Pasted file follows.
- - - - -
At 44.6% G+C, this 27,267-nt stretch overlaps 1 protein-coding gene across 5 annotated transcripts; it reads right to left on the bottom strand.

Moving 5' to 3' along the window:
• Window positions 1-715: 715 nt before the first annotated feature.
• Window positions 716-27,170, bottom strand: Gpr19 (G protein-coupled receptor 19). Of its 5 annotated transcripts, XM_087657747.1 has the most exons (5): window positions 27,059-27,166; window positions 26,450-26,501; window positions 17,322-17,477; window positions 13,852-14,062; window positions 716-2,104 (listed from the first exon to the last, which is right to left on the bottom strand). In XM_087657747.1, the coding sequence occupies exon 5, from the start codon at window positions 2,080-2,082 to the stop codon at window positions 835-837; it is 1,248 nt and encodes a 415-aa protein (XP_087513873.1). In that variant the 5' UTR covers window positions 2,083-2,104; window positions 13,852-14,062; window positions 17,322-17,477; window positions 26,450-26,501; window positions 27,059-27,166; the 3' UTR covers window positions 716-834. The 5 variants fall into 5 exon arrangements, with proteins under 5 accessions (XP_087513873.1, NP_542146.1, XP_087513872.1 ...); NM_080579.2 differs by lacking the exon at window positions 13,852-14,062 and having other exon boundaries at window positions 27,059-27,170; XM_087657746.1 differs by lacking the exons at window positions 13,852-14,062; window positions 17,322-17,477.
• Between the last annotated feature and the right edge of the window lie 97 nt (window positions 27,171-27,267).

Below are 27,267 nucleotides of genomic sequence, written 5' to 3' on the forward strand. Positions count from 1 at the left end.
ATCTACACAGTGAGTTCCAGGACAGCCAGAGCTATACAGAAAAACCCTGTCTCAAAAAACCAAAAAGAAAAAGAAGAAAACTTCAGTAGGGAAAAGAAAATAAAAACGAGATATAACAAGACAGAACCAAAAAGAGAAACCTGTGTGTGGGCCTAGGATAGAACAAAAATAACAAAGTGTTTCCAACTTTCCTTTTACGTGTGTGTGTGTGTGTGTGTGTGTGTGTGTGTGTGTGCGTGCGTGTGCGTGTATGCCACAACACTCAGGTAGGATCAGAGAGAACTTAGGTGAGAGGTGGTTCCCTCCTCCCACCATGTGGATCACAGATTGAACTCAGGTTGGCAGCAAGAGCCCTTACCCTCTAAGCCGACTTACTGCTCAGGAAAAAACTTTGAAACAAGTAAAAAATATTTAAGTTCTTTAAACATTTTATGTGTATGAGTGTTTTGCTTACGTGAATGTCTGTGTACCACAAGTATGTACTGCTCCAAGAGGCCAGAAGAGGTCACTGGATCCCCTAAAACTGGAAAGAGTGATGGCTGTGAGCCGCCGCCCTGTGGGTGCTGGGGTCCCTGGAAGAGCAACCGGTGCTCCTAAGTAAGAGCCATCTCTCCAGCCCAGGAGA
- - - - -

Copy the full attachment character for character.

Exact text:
At 44.6% G+C, this 27,267-nt stretch overlaps 1 protein-coding gene across 5 annotated transcripts; it reads right to left on the bottom strand.

Moving 5' to 3' along the window:
• Window positions 1-715: 715 nt before the first annotated feature.
• Window positions 716-27,170, bottom strand: Gpr19 (G protein-coupled receptor 19). Of its 5 annotated transcripts, XM_087657747.1 has the most exons (5): window positions 27,059-27,166; window positions 26,450-26,501; window positions 17,322-17,477; window positions 13,852-14,062; window positions 716-2,104 (listed from the first exon to the last, which is right to left on the bottom strand). In XM_087657747.1, the coding sequence occupies exon 5, from the start codon at window positions 2,080-2,082 to the stop codon at window positions 835-837; it is 1,248 nt and encodes a 415-aa protein (XP_087513873.1). In that variant the 5' UTR covers window positions 2,083-2,104; window positions 13,852-14,062; window positions 17,322-17,477; window positions 26,450-26,501; window positions 27,059-27,166; the 3' UTR covers window positions 716-834. The 5 variants fall into 5 exon arrangements, with proteins under 5 accessions (XP_087513873.1, NP_542146.1, XP_087513872.1 ...); NM_080579.2 differs by lacking the exon at window positions 13,852-14,062 and having other exon boundaries at window positions 27,059-27,170; XM_087657746.1 differs by lacking the exons at window positions 13,852-14,062; window positions 17,322-17,477.
• Between the last annotated feature and the right edge of the window lie 97 nt (window positions 27,171-27,267).

Below are 27,267 nucleotides of genomic sequence, written 5' to 3' on the forward strand. Positions count from 1 at the left end.
ATCTACACAGTGAGTTCCAGGACAGCCAGAGCTATACAGAAAAACCCTGTCTCAAAAAACCAAAAAGAAAAAGAAGAAAACTTCAGTAGGGAAAAGAAAATAAAAACGAGATATAACAAGACAGAACCAAAAAGAGAAACCTGTGTGTGGGCCTAGGATAGAACAAAAATAACAAAGTGTTTCCAACTTTCCTTTTACGTGTGTGTGTGTGTGTGTGTGTGTGTGTGTGTGTGTGCGTGCGTGTGCGTGTATGCCACAACACTCAGGTAGGATCAGAGAGAACTTAGGTGAGAGGTGGTTCCCTCCTCCCACCATGTGGATCACAGATTGAACTCAGGTTGGCAGCAAGAGCCCTTACCCTCTAAGCCGACTTACTGCTCAGGAAAAAACTTTGAAACAAGTAAAAAATATTTAAGTTCTTTAAACATTTTATGTGTATGAGTGTTTTGCTTACGTGAATGTCTGTGTACCACAAGTATGTACTGCTCCAAGAGGCCAGAAGAGGTCACTGGATCCCCTAAAACTGGAAAGAGTGATGGCTGTGAGCCGCCGCCCTGTGGGTGCTGGGGTCCCTGGAAGAGCAACCGGTGCTCCTAAGTAAGAGCCATCTCTCCAGCCCAGGAGA